[0:07:46.5] CD: Currently, we're using Monday.com for our project management. Also, Lightlaids, we use as our CRM, just tracking projects or properties that are coming online on the PM side. Additionally, we use that for tracking our construction projects since we have our own construction company in-house. We use it for tracking unit turns as well.
Grasshopper's our phone system, it's all Internet based so the PMs download the app on their cellphone, it rings the cellphone, they can call out through the app as well and it shows up as the office main line. That allows for a lot of adaptability as we expand and add extensions and week in numbers and making bracket when it's going to ring on the PM cellphones, when it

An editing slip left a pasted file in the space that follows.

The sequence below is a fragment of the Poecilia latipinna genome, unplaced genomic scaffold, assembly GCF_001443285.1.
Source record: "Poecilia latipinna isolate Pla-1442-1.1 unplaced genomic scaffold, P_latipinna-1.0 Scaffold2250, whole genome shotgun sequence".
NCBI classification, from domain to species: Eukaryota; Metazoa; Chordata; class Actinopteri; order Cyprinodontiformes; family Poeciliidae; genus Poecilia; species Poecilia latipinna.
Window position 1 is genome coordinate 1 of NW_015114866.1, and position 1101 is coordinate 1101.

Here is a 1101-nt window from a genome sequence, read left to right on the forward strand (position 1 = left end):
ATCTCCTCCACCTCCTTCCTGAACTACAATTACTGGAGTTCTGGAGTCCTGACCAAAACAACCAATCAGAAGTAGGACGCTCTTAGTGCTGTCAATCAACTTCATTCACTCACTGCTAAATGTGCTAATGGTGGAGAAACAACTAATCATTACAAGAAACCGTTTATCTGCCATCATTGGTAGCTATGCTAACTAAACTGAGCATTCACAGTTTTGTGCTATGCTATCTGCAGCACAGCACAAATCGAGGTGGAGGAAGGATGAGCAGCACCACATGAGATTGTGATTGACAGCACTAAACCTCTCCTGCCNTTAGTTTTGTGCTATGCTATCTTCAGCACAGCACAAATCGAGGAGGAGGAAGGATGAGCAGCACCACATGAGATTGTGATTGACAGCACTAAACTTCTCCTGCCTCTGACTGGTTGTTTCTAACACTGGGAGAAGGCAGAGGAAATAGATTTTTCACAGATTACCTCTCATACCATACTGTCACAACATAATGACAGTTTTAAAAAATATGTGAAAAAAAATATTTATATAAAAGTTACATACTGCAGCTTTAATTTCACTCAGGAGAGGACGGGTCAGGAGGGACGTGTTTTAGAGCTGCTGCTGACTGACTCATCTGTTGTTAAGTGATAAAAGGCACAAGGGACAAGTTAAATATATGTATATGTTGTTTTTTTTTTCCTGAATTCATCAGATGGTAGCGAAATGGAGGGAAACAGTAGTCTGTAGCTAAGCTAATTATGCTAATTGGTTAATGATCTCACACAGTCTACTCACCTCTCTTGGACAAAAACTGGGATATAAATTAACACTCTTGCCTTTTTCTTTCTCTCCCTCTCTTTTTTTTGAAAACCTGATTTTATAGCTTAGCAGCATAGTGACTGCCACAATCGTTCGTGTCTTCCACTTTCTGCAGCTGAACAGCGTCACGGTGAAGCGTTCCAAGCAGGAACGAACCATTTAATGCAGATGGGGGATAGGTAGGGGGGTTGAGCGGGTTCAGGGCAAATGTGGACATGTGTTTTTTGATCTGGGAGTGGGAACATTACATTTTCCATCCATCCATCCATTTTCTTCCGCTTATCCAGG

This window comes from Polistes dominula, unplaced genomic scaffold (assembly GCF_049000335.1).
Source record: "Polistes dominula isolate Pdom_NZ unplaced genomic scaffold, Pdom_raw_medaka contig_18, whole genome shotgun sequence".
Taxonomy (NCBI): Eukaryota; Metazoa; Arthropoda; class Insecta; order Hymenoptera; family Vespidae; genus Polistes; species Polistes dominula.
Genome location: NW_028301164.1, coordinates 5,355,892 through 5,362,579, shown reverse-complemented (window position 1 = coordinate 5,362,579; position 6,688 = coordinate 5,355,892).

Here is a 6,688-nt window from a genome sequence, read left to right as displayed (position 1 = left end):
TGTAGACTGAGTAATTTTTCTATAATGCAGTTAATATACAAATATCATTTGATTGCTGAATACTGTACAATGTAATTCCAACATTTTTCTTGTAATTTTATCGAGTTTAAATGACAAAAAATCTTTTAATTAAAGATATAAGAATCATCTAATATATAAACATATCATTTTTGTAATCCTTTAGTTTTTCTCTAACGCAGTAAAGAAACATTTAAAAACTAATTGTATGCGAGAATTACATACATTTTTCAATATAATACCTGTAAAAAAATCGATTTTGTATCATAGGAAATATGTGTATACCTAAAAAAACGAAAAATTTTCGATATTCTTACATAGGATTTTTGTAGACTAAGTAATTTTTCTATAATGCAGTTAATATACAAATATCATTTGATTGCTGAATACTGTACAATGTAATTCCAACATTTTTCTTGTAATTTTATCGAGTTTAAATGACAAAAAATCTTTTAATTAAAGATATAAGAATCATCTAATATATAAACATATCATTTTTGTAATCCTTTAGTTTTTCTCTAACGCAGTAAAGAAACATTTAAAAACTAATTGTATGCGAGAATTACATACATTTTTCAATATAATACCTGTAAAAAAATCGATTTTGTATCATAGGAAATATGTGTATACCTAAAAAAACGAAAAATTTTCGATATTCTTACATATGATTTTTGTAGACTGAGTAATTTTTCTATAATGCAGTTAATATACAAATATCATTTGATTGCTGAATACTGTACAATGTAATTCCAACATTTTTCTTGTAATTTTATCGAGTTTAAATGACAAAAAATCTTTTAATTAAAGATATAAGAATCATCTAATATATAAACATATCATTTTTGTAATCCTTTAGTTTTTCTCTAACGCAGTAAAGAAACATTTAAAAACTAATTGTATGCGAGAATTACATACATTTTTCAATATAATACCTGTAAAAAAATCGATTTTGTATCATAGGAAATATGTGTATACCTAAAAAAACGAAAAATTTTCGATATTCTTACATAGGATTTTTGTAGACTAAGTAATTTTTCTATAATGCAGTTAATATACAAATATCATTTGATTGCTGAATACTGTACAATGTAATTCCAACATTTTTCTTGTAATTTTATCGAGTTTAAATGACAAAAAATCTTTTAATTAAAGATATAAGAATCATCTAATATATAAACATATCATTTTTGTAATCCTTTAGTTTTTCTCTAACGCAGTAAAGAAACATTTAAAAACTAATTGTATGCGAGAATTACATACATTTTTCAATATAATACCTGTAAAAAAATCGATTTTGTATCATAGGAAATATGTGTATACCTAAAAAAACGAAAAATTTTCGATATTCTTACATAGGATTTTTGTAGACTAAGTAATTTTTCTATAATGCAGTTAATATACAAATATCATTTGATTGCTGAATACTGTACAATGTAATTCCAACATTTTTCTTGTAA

does and when it goes to the receptionist, when it goes to after hours, et cetera. Those are two things that we're valuing, that we lean on a lot right now and obviously our PM software.
[0:08:34.4] MF: The PM software, what does that look like? Which vendor do you typically use right now?
[0:08:38.8] CD: We're actually migrating to AppFolio right now and that one should be going live any day now.
[0:08:44.9] MF: Maybe I'm kind of as I said before, I tend to go off script, this is in my foray into that. The use error to property management company in 2019 and kind of, I had spoken about my experience kind of pre-2010. In your mind, what's been the biggest difference, say, starting a property management company in 2019, say, versus five or even 10 years ago?